the "Park Residents") owned their mobile homes as
their personal property. Their mobile homes were not a
fixture of the Park.
Park Resident submitted an application and was approved as an
electrical utility customer of NED. Thereafter, NED provided
electrical utilities and services to the Park Residents'
mobile homes for which they were billed on a monthly basis.
Plaintiff alleges that it was neither a co-applicant nor a
guarantor of the Park Residents' NED accounts. At an
unspecified time, the Park Residents each became delinquent
on his, her or their NED electric account. Thereafter, NED
continued to provide the Park Residents with electric
utilities and services and allowed their delinquent account
balances to accrue.
about January 29, 2015, after Ms. Michaud vacated her mobile
home and removed it from the Park, Defendant placed a lien in
the amount of $540.77 on Plaintiffs property in the Park for
the electric utilities and services NED provided to Ms.
Michaud at her mobile home. On or about October 29, 2015,
after the Stones vacated their mobile home, Defendant placed
a lien in the amount of $575.82 on Plaintiffs property in the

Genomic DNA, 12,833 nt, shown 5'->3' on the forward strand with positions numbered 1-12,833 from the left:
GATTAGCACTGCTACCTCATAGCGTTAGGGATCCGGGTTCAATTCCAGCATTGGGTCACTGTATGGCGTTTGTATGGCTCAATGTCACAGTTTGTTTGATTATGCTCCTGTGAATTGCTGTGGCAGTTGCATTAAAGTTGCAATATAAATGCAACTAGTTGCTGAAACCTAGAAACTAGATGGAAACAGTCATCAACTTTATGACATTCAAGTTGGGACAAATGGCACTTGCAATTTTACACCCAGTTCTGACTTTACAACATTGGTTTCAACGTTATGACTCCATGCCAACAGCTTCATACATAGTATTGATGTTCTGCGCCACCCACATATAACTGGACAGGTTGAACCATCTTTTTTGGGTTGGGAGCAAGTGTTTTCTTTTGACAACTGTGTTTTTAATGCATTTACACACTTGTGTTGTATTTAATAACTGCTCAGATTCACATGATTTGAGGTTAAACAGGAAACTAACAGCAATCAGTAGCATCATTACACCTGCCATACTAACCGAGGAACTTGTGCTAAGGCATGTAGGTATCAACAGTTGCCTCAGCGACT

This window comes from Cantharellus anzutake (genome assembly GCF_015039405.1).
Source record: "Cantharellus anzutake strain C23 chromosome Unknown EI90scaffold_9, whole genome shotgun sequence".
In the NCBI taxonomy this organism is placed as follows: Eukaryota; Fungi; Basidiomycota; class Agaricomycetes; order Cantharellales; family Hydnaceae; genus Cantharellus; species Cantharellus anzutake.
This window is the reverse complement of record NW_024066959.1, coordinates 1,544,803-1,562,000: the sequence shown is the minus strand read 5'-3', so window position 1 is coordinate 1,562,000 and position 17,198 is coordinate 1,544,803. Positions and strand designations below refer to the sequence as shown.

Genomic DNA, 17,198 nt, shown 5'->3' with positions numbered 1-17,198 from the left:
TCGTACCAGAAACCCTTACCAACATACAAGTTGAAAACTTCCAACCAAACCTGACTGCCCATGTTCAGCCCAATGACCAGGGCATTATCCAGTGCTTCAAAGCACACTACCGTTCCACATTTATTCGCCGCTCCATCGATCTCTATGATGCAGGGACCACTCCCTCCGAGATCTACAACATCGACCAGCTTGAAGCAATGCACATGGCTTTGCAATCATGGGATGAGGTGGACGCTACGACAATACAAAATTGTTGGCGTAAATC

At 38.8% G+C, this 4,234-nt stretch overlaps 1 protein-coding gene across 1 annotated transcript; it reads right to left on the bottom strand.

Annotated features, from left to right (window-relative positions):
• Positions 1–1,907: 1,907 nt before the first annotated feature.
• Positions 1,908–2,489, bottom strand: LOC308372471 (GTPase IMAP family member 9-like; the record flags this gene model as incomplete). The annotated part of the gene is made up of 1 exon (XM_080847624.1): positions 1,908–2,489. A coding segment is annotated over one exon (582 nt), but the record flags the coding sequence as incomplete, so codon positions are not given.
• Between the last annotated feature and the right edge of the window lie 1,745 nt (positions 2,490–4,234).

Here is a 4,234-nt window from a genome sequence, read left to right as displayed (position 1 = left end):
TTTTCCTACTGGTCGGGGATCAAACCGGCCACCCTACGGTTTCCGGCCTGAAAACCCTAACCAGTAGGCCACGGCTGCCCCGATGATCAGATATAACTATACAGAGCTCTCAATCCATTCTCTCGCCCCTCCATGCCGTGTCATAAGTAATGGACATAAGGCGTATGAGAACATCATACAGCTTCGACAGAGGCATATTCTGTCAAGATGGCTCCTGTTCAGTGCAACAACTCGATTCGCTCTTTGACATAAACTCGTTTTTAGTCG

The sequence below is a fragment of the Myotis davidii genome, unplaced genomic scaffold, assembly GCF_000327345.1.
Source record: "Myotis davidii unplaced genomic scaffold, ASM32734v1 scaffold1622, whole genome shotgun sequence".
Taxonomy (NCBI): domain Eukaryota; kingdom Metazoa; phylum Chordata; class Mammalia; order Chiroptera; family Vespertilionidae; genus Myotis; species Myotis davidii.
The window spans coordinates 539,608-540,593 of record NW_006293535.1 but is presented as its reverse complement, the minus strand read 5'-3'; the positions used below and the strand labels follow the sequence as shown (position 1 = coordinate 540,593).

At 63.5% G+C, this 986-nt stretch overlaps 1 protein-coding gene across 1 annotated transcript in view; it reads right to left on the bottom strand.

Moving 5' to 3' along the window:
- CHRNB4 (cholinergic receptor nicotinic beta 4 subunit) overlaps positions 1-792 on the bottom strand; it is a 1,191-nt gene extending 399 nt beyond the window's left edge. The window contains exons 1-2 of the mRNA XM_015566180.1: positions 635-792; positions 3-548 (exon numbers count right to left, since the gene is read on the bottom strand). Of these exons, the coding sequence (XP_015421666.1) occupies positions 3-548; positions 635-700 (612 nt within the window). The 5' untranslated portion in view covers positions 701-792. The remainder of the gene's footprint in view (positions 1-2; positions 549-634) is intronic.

Park for the electric utilities and services NED provided to
the Stones at their mobile home.
about January 29, 2016, Defendant placed a lien in the amount
of $588.90 on Plaintiffs property in the Park for the
electric utilities and services NED provided to Mr. Booth at
the mobile home in which Mr. Booth and Ms. Brunell resided.
In 2016, NED approved and opened a new electrical account for
Ms. Brunell and continued to provide electric services to the
mobile home occupied by Mr. Booth and Ms. Brunell.
about July 27, 2016, after the Greenes vacated and sold their
mobile home to a new owner in the Park, Defendant placed a
lien in the amount of $1, 042.07 on Plaintiffs property in
the Park for the electric utilities and services NED provided
to the Greenes at their mobile home. On or about October 29,
2018, after Mr. Skiffington vacated and abandoned the mobile
home where he resided, Defendant placed a lien in the amount
of $285.70 on Plaintiffs property in the Park for the
electric utilities and services NED provided to Mr.
Skiffington at his former mobile home.
Conclusions of Law and Analysis.
Standard of Review.
deciding a Rule 12(c) motion, [the court] employ[s] the same
standard applicable to dismissals pursuant to Fed. R Civ. P.
12(b)(6)." Hayden v. Paterson, 594 F.3d 150,
160 (2d Cir. 2010) (internal quotation marks omitted). The
sufficiency of a plaintiffs complaint is evaluated using a
"two-pronged approach[.]" Id. at 161
(internal quotation marks omitted) (quoting Ashcroft v.
Iqbal, 556 U.S. 662, 679 (2009)). First, the court
discounts legal conclusions and "[t]hreadbare recitals